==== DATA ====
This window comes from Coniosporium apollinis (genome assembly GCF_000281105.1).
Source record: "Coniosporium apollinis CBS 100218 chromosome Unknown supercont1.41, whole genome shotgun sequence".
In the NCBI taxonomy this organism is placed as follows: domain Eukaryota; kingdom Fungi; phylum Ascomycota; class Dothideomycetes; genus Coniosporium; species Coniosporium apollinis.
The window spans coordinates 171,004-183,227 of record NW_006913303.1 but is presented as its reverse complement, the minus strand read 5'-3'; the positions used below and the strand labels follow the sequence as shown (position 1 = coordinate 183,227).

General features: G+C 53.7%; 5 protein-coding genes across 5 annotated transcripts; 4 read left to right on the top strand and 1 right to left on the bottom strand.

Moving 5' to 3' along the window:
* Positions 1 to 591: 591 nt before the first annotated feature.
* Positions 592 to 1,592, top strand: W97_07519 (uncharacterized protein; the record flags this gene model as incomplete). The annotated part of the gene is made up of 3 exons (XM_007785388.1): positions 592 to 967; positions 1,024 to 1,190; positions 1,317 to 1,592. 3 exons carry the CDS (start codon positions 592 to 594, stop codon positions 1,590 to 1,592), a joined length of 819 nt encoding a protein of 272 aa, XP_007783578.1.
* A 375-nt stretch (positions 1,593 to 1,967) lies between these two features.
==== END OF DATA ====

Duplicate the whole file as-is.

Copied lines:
This window comes from Coniosporium apollinis (genome assembly GCF_000281105.1).
Source record: "Coniosporium apollinis CBS 100218 chromosome Unknown supercont1.41, whole genome shotgun sequence".
In the NCBI taxonomy this organism is placed as follows: domain Eukaryota; kingdom Fungi; phylum Ascomycota; class Dothideomycetes; genus Coniosporium; species Coniosporium apollinis.
The window spans coordinates 171,004-183,227 of record NW_006913303.1 but is presented as its reverse complement, the minus strand read 5'-3'; the positions used below and the strand labels follow the sequence as shown (position 1 = coordinate 183,227).

General features: G+C 53.7%; 5 protein-coding genes across 5 annotated transcripts; 4 read left to right on the top strand and 1 right to left on the bottom strand.

Moving 5' to 3' along the window:
* Positions 1 to 591: 591 nt before the first annotated feature.
* Positions 592 to 1,592, top strand: W97_07519 (uncharacterized protein; the record flags this gene model as incomplete). The annotated part of the gene is made up of 3 exons (XM_007785388.1): positions 592 to 967; positions 1,024 to 1,190; positions 1,317 to 1,592. 3 exons carry the CDS (start codon positions 592 to 594, stop codon positions 1,590 to 1,592), a joined length of 819 nt encoding a protein of 272 aa, XP_007783578.1.
* A 375-nt stretch (positions 1,593 to 1,967) lies between these two features.